They are deeply and properly worried about the fate of various European multinational business interests, in light of the likely fall of the ayatollahs in Iran just after Mr. Saddam. For Europe has become to Iran as the U.S. has been to Saudi Arabia in the past: a kind of special relationship founded in hostage to the need for oil.
The Russians have proved the hardest nut to crack. The British prime minister, Tony Blair, trusting the French will end up on the side of the angels, has been working privately on the Russian president, Vladimir Putin, with every wile at his command. The Russians have huge direct investments in both Iraq and Iran, and Mr. Saddam alone owes them at least $10 billion U.S. They are also conscious of having been stripped naked, strategically. They want the Americans to allow them to throw their weight around countries like Georgia, which has quietly slipped, like several other ex-Soviet states, from the Russian into the American sphere of influence. There is little they ask that the Americans can now give them; but there is a long Russian diplomatic tradition of trying it on anyway.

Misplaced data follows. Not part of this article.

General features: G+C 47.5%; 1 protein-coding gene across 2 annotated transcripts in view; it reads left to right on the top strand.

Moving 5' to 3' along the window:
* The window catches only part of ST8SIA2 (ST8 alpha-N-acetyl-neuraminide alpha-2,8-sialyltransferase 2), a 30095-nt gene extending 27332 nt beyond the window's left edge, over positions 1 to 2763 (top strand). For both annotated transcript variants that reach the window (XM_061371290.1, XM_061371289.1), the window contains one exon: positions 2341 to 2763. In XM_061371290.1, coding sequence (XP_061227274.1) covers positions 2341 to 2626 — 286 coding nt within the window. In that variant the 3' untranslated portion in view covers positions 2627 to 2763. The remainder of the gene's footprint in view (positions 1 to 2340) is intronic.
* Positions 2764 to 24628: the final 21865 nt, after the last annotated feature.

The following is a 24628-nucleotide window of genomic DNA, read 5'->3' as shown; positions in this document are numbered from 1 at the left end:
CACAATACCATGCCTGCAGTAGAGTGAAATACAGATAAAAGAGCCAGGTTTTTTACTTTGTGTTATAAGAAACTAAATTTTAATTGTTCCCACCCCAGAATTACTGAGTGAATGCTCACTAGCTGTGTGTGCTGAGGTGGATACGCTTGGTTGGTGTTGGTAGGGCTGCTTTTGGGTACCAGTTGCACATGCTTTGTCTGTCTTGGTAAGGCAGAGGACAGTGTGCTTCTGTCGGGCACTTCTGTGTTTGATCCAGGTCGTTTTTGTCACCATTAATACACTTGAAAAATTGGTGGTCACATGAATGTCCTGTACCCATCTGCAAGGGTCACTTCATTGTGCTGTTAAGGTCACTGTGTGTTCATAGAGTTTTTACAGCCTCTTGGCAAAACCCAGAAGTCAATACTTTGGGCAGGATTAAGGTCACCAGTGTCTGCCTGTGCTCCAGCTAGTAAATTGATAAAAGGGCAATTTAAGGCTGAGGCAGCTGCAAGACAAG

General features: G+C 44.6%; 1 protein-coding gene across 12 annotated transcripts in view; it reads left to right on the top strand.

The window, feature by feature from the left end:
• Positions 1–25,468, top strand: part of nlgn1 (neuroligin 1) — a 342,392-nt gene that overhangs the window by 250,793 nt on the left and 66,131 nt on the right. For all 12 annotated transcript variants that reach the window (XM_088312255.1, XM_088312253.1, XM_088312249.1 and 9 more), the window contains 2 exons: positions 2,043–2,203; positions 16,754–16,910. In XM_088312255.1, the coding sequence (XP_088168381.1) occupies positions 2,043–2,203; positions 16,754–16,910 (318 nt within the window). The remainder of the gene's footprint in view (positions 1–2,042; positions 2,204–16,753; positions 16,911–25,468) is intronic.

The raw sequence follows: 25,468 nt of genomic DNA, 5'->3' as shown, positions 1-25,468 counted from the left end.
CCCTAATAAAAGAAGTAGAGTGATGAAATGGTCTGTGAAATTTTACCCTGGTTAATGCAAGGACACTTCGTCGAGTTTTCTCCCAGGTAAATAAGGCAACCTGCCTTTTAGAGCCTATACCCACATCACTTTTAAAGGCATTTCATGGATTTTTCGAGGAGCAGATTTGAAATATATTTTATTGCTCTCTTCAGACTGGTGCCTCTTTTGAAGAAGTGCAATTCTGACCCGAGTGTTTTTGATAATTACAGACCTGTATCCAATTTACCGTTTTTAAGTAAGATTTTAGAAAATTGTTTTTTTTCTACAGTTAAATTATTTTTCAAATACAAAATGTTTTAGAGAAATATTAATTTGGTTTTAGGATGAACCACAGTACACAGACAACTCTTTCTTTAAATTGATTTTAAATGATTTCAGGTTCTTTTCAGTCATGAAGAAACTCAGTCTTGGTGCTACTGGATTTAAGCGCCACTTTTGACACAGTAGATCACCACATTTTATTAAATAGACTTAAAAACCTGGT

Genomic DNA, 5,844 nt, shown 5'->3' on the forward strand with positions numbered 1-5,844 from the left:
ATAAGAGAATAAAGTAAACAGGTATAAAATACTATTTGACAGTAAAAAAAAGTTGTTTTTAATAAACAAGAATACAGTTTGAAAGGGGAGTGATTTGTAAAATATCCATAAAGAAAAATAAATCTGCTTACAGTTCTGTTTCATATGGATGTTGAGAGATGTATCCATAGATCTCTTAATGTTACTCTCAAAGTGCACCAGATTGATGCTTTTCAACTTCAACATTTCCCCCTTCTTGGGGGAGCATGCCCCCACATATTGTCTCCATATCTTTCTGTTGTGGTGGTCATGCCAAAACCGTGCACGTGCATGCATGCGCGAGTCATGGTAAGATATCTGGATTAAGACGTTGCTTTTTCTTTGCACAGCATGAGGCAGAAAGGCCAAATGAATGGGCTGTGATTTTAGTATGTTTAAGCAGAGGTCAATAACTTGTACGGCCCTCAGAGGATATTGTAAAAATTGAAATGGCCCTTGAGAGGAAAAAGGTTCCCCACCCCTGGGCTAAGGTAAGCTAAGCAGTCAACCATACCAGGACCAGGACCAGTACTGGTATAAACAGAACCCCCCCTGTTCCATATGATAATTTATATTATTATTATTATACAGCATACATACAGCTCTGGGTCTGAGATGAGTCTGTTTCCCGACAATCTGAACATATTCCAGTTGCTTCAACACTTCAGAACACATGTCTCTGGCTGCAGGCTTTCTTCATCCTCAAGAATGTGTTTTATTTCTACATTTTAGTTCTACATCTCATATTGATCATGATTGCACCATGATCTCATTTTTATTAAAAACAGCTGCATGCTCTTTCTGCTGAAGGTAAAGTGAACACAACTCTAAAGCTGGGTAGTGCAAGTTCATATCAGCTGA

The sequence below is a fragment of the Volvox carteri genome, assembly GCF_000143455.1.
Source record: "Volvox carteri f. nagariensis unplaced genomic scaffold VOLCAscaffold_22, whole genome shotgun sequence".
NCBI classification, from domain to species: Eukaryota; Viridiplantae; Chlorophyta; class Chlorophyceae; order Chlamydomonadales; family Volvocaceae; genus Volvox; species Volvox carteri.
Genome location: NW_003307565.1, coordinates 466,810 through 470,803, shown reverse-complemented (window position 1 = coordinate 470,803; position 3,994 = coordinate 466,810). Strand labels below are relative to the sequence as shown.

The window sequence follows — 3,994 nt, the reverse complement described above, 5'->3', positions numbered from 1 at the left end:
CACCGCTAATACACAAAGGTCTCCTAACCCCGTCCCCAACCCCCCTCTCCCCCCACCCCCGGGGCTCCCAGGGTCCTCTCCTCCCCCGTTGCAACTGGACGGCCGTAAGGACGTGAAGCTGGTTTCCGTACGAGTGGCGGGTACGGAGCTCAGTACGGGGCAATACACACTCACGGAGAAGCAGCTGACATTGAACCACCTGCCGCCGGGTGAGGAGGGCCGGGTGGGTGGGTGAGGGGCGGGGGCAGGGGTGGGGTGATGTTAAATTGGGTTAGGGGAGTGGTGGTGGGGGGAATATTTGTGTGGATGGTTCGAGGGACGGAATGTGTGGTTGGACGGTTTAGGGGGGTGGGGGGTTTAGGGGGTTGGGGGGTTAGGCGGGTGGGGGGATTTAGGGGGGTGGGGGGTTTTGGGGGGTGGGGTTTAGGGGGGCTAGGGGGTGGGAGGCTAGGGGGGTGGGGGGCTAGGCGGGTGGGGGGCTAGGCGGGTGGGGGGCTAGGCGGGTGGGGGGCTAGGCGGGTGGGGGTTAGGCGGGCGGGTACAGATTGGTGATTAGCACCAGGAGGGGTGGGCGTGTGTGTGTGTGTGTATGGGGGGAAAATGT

The Chinese are the easiest sell. They, too, have invested, notoriously in the supply of very disagreeable missile and other technology to Iraq and Iran, but in dollar terms they can afford to lose it. From a Chinese strategic point of view, the more the U.S. is tied down in the Middle East, the freer the Chinese hand in Taiwan and Southeast Asia. They would probably pass on any Security Council resolution anyway, having no motive for antagonizing the Bush administration now.
The positions of the respective powers have not changed in many years, in relation to one another. There has been an overall shift to "getting tougher" on Mr. Saddam, caused almost exclusively by the pressure brought by President George W. Bush. Without his intervention, the UN wouldn't even be discussing Iraq's genocidal weaponry today. But back in 1999, and under President Bill Clinton, there was the same disposition among the five, with the U.S. and Britain pressing a much-weaker inspections regime, and the French, Russians and Chinese resisting even that. The difference in outlook is nothing new, and it is reinforced by inertia.